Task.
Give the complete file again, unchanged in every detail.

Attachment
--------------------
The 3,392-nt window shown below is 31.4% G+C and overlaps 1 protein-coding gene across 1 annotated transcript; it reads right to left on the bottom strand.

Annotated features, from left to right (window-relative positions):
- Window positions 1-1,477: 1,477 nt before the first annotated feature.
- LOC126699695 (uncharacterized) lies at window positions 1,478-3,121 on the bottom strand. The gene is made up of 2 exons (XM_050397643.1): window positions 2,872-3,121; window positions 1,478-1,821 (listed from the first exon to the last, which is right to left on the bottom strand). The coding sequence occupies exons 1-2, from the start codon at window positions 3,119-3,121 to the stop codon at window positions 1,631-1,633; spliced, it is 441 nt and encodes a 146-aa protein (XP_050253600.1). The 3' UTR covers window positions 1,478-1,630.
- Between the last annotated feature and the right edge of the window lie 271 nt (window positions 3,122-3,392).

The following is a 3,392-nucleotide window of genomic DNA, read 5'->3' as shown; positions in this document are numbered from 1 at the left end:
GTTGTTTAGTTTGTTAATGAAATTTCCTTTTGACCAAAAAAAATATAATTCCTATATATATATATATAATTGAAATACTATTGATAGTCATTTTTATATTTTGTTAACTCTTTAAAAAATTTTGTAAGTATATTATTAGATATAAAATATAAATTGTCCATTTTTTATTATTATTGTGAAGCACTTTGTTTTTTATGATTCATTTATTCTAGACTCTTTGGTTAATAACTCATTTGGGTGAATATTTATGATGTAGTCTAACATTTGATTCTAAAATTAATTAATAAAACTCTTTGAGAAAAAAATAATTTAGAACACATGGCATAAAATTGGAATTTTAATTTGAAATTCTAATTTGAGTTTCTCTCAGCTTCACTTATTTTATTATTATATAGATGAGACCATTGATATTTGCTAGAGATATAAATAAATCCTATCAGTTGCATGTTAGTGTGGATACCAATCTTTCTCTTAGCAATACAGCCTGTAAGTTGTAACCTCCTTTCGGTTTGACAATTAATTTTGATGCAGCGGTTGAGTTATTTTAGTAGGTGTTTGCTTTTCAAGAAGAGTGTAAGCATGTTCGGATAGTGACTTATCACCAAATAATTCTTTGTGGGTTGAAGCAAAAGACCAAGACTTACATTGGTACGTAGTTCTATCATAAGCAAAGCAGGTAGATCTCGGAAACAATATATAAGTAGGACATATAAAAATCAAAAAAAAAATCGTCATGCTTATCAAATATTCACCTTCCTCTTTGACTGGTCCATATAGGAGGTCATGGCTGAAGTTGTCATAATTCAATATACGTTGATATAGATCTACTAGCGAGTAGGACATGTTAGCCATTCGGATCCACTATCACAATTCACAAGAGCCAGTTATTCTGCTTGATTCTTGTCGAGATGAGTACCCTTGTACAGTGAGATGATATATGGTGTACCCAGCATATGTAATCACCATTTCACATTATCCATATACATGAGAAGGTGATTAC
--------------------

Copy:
The 3,392-nt window shown below is 31.4% G+C and overlaps 1 protein-coding gene across 1 annotated transcript; it reads right to left on the bottom strand.

Annotated features, from left to right (window-relative positions):
- Window positions 1-1,477: 1,477 nt before the first annotated feature.
- LOC126699695 (uncharacterized) lies at window positions 1,478-3,121 on the bottom strand. The gene is made up of 2 exons (XM_050397643.1): window positions 2,872-3,121; window positions 1,478-1,821 (listed from the first exon to the last, which is right to left on the bottom strand). The coding sequence occupies exons 1-2, from the start codon at window positions 3,119-3,121 to the stop codon at window positions 1,631-1,633; spliced, it is 441 nt and encodes a 146-aa protein (XP_050253600.1). The 3' UTR covers window positions 1,478-1,630.
- Between the last annotated feature and the right edge of the window lie 271 nt (window positions 3,122-3,392).

The following is a 3,392-nucleotide window of genomic DNA, read 5'->3' as shown; positions in this document are numbered from 1 at the left end:
GTTGTTTAGTTTGTTAATGAAATTTCCTTTTGACCAAAAAAAATATAATTCCTATATATATATATATAATTGAAATACTATTGATAGTCATTTTTATATTTTGTTAACTCTTTAAAAAATTTTGTAAGTATATTATTAGATATAAAATATAAATTGTCCATTTTTTATTATTATTGTGAAGCACTTTGTTTTTTATGATTCATTTATTCTAGACTCTTTGGTTAATAACTCATTTGGGTGAATATTTATGATGTAGTCTAACATTTGATTCTAAAATTAATTAATAAAACTCTTTGAGAAAAAAATAATTTAGAACACATGGCATAAAATTGGAATTTTAATTTGAAATTCTAATTTGAGTTTCTCTCAGCTTCACTTATTTTATTATTATATAGATGAGACCATTGATATTTGCTAGAGATATAAATAAATCCTATCAGTTGCATGTTAGTGTGGATACCAATCTTTCTCTTAGCAATACAGCCTGTAAGTTGTAACCTCCTTTCGGTTTGACAATTAATTTTGATGCAGCGGTTGAGTTATTTTAGTAGGTGTTTGCTTTTCAAGAAGAGTGTAAGCATGTTCGGATAGTGACTTATCACCAAATAATTCTTTGTGGGTTGAAGCAAAAGACCAAGACTTACATTGGTACGTAGTTCTATCATAAGCAAAGCAGGTAGATCTCGGAAACAATATATAAGTAGGACATATAAAAATCAAAAAAAAAATCGTCATGCTTATCAAATATTCACCTTCCTCTTTGACTGGTCCATATAGGAGGTCATGGCTGAAGTTGTCATAATTCAATATACGTTGATATAGATCTACTAGCGAGTAGGACATGTTAGCCATTCGGATCCACTATCACAATTCACAAGAGCCAGTTATTCTGCTTGATTCTTGTCGAGATGAGTACCCTTGTACAGTGAGATGATATATGGTGTACCCAGCATATGTAATCACCATTTCACATTATCCATATACATGAGAAGGTGATTAC